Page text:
This article was originally published by The Mennonite

A community that once was happy

 Charles Kwuelum is Legislative Associate for International Affairs in the MCC U.S. Washington office. These reflections originally appeared in the PeaceSigns e-newsletter from the Peace and Justice Support Network.

“The once happy community has become a gloomy one,” said Father Dushi Yohana, a Catholic priest who ministers in the Kaya community of Madagali, a local government area in northeast Nigeria. Kaya, predominantly a farming community, was invaded by Boko Haram in September 2014. The invasion, along with subsequent forced evacuations by the Nigerian military, have resulted in what now looks like a ghost town.

The displacement of farmers from their lands has also contributed to increased hunger. The food crisis has been compounded by a change in climate conditions affecting the pattern of rainfall in northeast Nigeria. As a result, many farmers have not been able to sow the critical crops of maize, rice, peanuts and sorghum.

Communities such as Kaya suffer in other ways as well as a result of their displacement. Many lack access to basic needs such as water and sanitation. People have lost their livelihoods. Children are not able to go to school. There have been outbreaks of preventable diseases. Many who have been able to return are traumatized and in need of psychosocial care.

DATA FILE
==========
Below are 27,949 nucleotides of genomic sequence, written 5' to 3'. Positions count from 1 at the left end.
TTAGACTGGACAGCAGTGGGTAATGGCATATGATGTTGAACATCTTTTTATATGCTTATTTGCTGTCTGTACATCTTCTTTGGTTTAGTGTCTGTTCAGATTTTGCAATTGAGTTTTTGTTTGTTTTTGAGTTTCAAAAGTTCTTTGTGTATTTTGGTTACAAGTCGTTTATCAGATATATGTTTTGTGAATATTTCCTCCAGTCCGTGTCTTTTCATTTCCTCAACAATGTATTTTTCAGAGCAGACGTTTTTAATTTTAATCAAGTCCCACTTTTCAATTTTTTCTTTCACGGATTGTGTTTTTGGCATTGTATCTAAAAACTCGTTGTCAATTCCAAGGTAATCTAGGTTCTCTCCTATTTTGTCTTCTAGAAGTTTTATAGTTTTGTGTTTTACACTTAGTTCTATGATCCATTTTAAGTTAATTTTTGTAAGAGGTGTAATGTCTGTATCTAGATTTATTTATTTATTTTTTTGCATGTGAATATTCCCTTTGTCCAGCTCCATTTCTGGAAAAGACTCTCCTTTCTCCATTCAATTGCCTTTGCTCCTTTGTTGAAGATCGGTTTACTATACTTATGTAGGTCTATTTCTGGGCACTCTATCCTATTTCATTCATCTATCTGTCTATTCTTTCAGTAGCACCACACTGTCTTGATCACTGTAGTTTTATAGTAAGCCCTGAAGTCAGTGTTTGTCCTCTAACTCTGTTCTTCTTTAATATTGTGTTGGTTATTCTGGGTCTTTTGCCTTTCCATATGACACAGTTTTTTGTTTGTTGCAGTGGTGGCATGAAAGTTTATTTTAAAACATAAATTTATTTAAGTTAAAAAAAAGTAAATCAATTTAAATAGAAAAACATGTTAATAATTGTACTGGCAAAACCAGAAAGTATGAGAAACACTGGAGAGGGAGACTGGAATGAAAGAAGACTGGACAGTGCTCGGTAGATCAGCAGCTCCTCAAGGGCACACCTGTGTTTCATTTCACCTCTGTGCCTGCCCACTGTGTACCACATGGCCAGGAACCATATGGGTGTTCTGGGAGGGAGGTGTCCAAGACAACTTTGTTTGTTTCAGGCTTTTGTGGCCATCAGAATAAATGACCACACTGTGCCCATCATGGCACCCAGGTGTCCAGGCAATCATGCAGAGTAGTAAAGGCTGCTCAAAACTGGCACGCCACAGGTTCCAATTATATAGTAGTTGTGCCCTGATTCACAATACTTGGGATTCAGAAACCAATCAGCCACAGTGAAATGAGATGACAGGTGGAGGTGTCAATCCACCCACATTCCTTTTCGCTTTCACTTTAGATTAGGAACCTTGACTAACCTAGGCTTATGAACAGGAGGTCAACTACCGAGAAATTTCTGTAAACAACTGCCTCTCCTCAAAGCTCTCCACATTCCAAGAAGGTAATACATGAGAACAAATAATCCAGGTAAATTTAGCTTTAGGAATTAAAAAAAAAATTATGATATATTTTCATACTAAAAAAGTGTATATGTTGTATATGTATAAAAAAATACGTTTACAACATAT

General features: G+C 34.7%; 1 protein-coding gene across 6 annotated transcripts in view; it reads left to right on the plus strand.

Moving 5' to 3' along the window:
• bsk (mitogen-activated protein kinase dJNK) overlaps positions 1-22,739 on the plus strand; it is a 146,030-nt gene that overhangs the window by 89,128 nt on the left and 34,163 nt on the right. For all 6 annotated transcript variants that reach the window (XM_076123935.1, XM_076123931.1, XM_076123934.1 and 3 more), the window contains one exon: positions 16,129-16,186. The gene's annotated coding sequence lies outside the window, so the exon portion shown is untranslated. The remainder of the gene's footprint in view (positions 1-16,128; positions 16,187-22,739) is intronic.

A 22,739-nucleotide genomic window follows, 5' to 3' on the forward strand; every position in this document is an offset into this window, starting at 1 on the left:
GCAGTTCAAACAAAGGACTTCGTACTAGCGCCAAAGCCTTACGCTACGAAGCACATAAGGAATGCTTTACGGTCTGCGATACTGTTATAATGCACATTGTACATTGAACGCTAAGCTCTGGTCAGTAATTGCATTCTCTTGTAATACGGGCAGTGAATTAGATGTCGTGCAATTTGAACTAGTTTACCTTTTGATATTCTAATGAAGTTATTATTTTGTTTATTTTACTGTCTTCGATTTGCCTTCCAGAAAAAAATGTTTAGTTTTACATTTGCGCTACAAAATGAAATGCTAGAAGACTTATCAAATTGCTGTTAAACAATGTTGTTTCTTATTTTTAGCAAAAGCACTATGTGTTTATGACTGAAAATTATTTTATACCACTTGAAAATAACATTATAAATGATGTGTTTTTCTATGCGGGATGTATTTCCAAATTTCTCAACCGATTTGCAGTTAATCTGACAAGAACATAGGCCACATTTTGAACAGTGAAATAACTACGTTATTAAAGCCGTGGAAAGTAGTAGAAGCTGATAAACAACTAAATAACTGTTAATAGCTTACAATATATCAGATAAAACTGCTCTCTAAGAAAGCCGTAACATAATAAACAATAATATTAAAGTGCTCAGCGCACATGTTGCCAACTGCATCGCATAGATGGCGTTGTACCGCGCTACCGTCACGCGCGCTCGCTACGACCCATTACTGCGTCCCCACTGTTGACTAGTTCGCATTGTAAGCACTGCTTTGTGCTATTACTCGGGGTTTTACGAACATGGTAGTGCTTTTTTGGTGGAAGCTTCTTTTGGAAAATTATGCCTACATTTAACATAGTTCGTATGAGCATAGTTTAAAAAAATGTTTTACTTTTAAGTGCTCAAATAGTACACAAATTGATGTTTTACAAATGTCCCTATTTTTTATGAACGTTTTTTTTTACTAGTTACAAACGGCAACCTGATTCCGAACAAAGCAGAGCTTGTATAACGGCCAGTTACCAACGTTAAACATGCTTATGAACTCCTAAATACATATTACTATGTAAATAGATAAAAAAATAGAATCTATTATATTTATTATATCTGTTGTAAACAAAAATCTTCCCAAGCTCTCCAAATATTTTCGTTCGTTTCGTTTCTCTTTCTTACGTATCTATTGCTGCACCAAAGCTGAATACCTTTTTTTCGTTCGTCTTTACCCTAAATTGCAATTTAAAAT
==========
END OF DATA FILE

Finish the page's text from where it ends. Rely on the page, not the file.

Confronting social and economic injustice, in northeast Nigeria and around the world, is among the many responsibilities of the human family, irrespective of religion, race or background. Our Christian faith compels us to prioritize others and their needs above ours in a spirit of humility (Philippians 2:3).

In Nigeria, Mennonite Central Committee (MCC) works in the areas of education, health, peacebuilding and community development by supporting local partner organizations at the grassroots level. For example, MCC partners with Ekklesiyar Yan’uwa a Nijeriya (Church of the Brethren – Nigeria) in psychosocial support initiatives in the northeast of Nigeria such as trauma healing workshops, training of facilitators and serving the needs of both the displaced and returnees.

Responding to needs in Nigeria requires the commitment of governments as well. The U.S. government’s effort in fighting global hunger and malnutrition are a form of diplomatic investment. It is also the morally right thing to do.

As Congress prepares the Fiscal Year 2018 budget, it is our duty to influence their decisions by asking them to compassionately support poverty-focused development assistance, including funding for peacebuilding, emergency food and nutrition assistance, and global health programs.

Economic resources are a gift from God. As we trust God’s unfailing benevolence, this should be translated into selfless generosity to others (James 1: 17). In the words of Micah 6:8, may we call for justice through structures and systems of the global economy, love kindness through selfless generosity to people in need, and walk humbly with our God.


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